The dicarboxylic acids or their derivatives and the polymeric glycol are incorporated into the final product in the same molar proportions as are present in the ester interchange reaction mixture. The amount of low molecular weight diol actually incorporated corresponds to the difference between the moles of diacid and polymeric glycol present in the reaction mixture. When mixtures of low molecular weight diols are employed, the amounts of each diol incorporated are largely a function of the amounts of the diols present, their boiling points, and relative reactivities. The total amount of diol incorporated is still the difference between moles of diacid and polymeric glycol.

Preferred copolyetheresters which are blended by the process of this invention are those prepared from dimethyl terephthalate, 1,4-butanediol and poly( tetramethylene oxide) glycol having a molecular weight of about 600-2000 or poly(ethylene oxide) glycol having a molecular weight of about 600-1500. Optionally, up to about 30 mole percent and preferably 5-20 mole percent of the dimethyl terephthalate in these polymers can be replaced by dimethyl phthalate or dimethyl isophthalate. Other preferred copolyesters are those prepared from dimethyl terephthalate, 1,4-butanediol, and poly( propylene oxide) glycol having a molecular weight of about 600-1600. Up to 30 mole percent and preferably 10-25 mole percent of the dimethyl terephthalate can be replaced with dimethyl isophthalate or butanediol can be replaced with neopentyl glycol until up to about 30% and preferably l0-25% of the short chain ester units are derived from neopentyl glycol in these poly(propylene oxide) glycol polymers. The polymers based on poly(tetramethylene oxide) glycol are especially preferred because they are easily prepared, have overall superior physical properties, and are especially resistant to water. Most preferred are copolyetheresters containing 45-65% by weight of short-chain ester units derived from terephthalate and l ,4-butanediol.

The most preferred copolyetherester compositions also contain (A) 0.5 to 5 weight percent of an antioxidant, preferably 4,4bis(a,a-dimethylbenzyl)diphenylamine, l ,3,5 -tris( 3,5 -di-tert-butyl-4-hydroxyhydrocinnamoyl) hexahydro-s-triazine or l,6-bis[3-(3,5 di-tert-butyl-4-hydroxyphenyl)propionamido]hexane. Optionally it may also contain a stabilizer, e.g. 0.5 to 3.0 weight percent of amide linkages, preferably provided by a copolymer of polycaprolactam and polyhexamethylene adipamide or terpolymer of polycaprolactam, polyhexamethylene adipamide and polyhexamethylene sebacamide.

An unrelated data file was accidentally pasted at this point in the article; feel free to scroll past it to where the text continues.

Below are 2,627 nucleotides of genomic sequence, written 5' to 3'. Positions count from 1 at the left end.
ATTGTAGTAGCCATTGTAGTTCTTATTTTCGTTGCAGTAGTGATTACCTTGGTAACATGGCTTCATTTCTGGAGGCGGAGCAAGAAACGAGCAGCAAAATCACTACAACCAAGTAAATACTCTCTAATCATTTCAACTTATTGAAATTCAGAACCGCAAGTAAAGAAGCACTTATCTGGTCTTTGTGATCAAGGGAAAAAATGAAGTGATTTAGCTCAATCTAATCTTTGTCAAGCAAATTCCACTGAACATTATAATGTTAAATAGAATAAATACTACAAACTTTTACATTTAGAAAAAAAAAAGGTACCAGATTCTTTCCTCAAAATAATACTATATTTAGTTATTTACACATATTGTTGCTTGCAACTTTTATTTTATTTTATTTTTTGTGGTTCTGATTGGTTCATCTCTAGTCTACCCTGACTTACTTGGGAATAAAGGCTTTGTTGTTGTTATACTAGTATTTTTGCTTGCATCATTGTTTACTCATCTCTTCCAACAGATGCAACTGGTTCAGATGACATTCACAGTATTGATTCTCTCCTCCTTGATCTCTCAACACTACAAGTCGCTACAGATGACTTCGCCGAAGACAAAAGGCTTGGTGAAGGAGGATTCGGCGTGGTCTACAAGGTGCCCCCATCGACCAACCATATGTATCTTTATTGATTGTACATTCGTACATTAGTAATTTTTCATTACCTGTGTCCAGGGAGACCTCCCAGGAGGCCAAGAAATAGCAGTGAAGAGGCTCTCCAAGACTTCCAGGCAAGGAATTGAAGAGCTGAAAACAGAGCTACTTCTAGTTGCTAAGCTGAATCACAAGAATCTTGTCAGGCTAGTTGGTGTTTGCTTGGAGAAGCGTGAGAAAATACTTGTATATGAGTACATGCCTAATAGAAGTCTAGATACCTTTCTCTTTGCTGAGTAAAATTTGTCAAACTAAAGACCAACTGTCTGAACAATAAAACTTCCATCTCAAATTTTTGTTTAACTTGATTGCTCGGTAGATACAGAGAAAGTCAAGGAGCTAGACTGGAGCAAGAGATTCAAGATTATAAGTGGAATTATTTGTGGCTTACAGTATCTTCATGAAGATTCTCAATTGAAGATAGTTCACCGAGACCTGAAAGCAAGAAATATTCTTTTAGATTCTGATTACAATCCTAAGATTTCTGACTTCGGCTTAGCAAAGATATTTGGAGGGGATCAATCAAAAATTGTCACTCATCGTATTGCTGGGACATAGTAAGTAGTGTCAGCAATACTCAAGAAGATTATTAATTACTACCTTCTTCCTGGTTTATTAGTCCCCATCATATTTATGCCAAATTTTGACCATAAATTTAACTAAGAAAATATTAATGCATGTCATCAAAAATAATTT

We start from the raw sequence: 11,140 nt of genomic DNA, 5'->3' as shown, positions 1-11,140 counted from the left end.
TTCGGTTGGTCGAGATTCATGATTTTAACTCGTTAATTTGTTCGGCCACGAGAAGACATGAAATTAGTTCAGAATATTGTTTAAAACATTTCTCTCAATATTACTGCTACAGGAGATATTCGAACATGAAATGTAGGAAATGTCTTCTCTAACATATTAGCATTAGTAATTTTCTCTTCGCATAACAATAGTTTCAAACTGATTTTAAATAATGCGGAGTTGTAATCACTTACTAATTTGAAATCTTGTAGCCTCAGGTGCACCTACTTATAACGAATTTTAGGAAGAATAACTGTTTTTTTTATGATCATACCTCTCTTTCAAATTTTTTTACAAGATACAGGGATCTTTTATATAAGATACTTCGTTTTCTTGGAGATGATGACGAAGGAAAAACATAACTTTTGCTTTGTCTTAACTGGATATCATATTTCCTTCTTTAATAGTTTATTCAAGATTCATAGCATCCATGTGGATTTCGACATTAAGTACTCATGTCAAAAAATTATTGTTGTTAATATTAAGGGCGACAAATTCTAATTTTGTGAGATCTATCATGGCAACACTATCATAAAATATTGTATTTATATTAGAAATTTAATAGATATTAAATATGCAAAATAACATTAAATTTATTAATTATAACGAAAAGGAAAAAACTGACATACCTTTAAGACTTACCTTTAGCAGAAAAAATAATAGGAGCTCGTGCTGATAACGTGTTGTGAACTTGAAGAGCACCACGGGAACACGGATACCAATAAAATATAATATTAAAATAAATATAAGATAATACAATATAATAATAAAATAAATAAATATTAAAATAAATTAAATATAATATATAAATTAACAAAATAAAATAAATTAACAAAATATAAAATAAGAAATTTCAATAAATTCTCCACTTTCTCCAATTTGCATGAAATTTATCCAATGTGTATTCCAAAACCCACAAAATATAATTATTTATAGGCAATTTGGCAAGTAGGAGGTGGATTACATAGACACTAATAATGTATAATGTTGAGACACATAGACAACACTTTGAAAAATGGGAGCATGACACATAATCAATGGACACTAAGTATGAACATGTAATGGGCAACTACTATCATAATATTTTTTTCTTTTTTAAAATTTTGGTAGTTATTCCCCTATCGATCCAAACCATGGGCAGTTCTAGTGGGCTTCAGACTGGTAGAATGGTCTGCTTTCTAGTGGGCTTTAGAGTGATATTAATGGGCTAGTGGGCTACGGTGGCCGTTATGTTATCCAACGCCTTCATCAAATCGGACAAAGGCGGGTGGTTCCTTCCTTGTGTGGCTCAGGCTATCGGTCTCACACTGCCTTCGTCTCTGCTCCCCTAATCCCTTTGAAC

The antioxidant and the amide may be added at any time during the preparation of the copolyetherester or following its preparation. Preferably an antioxidant should be present during the polycondensation aspect of the reaction in an amount of at least about 0.2 percent by weight based on the estimated yield of copolyetherester product, preferably in an amount of 0.5 to 3.0 percent by weight. It is preferred that a suitable an tioxidant be present at any point in the process where the poly(alkylene oxide) glycol is exposed to elevated temperatures, eg above about 100C. The antioxidant, depending on its melting point, may be added as a solid, a molten liquid, or as a solution or dispersion in one or more of the reactants. in batch operation, it is conveniently added as a solid or as a solution or dispersion in the diol or the poly( alkylene oxide )glycol at the time of charging the reactor. ln continuous operation, the antioxidant is most conveniently added as a solution or dispersion in the diol and/or glycol entering the process. The antioxidant may, of course, be introduced at later stages in the process and even after preparation of the copolyetherester is complete. It is usually convenient to add the total amount of antioxidant desired in the finished copolyetherester during its preparation; however, additional amounts of antioxidant can be added to the finished copolyetherester by melt blendmg.

The resulting copolyetherester may be blended by any of several techniques with the poly(butylene terephthalate). For best results, in preparing the blends of this invention, the components must be thoroughly and uniformly blended, otherwise localized areas will differ in properties. The compositions may be prepared by heating the components to a temperature sufficient to soften them and agitating until a uniform blend is formed. The temperature required to soften or melt the components depends on the particular copolyetherester and the melt index of the poly(butylene terephthalate). Generally, it will be in the range of about 200 to 275C, preferably between about 210 and 250C. Needless to say, depending on the amount of short-chain segments present in the copolyetherester there will be a good deal of variation in the broad range; operating most efficiently within such temperature range will present no difficulty for one skilled in the art. For instance, if the short-chain segments are derived from terephthalic acid and 1,4-butanediol and are between about 45 through 65% by weight of the copolyetherester and the glycol is polytetramethylene ether glycol, a useful range of temperature for blending the poly(butylene terephthalate) and the copolyetherester will be between about 215 and 250C.

The pressure utilized during blending may vary broadly; but in most instances ambient pressure is satisfactory. On occasion higher pressures may be inherent due to the nature of the equipment in which blending is performed.